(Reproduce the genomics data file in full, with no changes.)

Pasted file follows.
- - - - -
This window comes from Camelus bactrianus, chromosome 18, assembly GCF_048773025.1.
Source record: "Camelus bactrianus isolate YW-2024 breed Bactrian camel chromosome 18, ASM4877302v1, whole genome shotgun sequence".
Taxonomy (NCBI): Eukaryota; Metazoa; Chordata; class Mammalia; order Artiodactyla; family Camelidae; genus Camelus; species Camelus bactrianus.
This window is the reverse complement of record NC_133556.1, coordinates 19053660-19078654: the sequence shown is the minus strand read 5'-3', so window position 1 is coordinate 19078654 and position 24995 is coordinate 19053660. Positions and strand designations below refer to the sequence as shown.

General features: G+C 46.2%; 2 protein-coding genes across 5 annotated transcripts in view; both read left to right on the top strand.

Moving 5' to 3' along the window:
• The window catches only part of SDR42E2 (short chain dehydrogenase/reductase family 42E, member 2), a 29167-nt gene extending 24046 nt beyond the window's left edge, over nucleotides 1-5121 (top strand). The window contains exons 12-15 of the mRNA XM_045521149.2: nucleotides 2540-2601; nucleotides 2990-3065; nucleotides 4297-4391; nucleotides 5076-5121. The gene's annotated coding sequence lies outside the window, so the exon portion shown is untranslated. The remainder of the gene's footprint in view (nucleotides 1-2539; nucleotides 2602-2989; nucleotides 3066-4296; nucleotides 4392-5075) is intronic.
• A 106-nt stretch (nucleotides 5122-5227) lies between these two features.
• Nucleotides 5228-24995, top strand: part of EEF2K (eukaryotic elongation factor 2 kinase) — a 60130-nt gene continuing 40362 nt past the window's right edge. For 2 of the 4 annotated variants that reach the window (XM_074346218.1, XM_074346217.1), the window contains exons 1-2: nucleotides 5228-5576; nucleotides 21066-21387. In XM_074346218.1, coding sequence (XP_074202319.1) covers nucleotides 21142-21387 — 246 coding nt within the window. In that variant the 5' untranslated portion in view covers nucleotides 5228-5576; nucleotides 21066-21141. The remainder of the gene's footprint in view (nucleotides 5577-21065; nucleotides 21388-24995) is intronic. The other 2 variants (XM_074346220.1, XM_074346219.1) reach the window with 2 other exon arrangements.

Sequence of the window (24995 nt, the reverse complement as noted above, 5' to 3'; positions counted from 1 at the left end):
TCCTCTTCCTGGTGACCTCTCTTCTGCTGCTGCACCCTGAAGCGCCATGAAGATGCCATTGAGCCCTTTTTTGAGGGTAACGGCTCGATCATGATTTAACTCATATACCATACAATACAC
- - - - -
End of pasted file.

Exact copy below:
This window comes from Camelus bactrianus, chromosome 18, assembly GCF_048773025.1.
Source record: "Camelus bactrianus isolate YW-2024 breed Bactrian camel chromosome 18, ASM4877302v1, whole genome shotgun sequence".
Taxonomy (NCBI): Eukaryota; Metazoa; Chordata; class Mammalia; order Artiodactyla; family Camelidae; genus Camelus; species Camelus bactrianus.
This window is the reverse complement of record NC_133556.1, coordinates 19053660-19078654: the sequence shown is the minus strand read 5'-3', so window position 1 is coordinate 19078654 and position 24995 is coordinate 19053660. Positions and strand designations below refer to the sequence as shown.

General features: G+C 46.2%; 2 protein-coding genes across 5 annotated transcripts in view; both read left to right on the top strand.

Moving 5' to 3' along the window:
• The window catches only part of SDR42E2 (short chain dehydrogenase/reductase family 42E, member 2), a 29167-nt gene extending 24046 nt beyond the window's left edge, over nucleotides 1-5121 (top strand). The window contains exons 12-15 of the mRNA XM_045521149.2: nucleotides 2540-2601; nucleotides 2990-3065; nucleotides 4297-4391; nucleotides 5076-5121. The gene's annotated coding sequence lies outside the window, so the exon portion shown is untranslated. The remainder of the gene's footprint in view (nucleotides 1-2539; nucleotides 2602-2989; nucleotides 3066-4296; nucleotides 4392-5075) is intronic.
• A 106-nt stretch (nucleotides 5122-5227) lies between these two features.
• Nucleotides 5228-24995, top strand: part of EEF2K (eukaryotic elongation factor 2 kinase) — a 60130-nt gene continuing 40362 nt past the window's right edge. For 2 of the 4 annotated variants that reach the window (XM_074346218.1, XM_074346217.1), the window contains exons 1-2: nucleotides 5228-5576; nucleotides 21066-21387. In XM_074346218.1, coding sequence (XP_074202319.1) covers nucleotides 21142-21387 — 246 coding nt within the window. In that variant the 5' untranslated portion in view covers nucleotides 5228-5576; nucleotides 21066-21141. The remainder of the gene's footprint in view (nucleotides 5577-21065; nucleotides 21388-24995) is intronic. The other 2 variants (XM_074346220.1, XM_074346219.1) reach the window with 2 other exon arrangements.

Sequence of the window (24995 nt, the reverse complement as noted above, 5' to 3'; positions counted from 1 at the left end):
TCCTCTTCCTGGTGACCTCTCTTCTGCTGCTGCACCCTGAAGCGCCATGAAGATGCCATTGAGCCCTTTTTTGAGGGTAACGGCTCGATCATGATTTAACTCATATACCATACAATACAC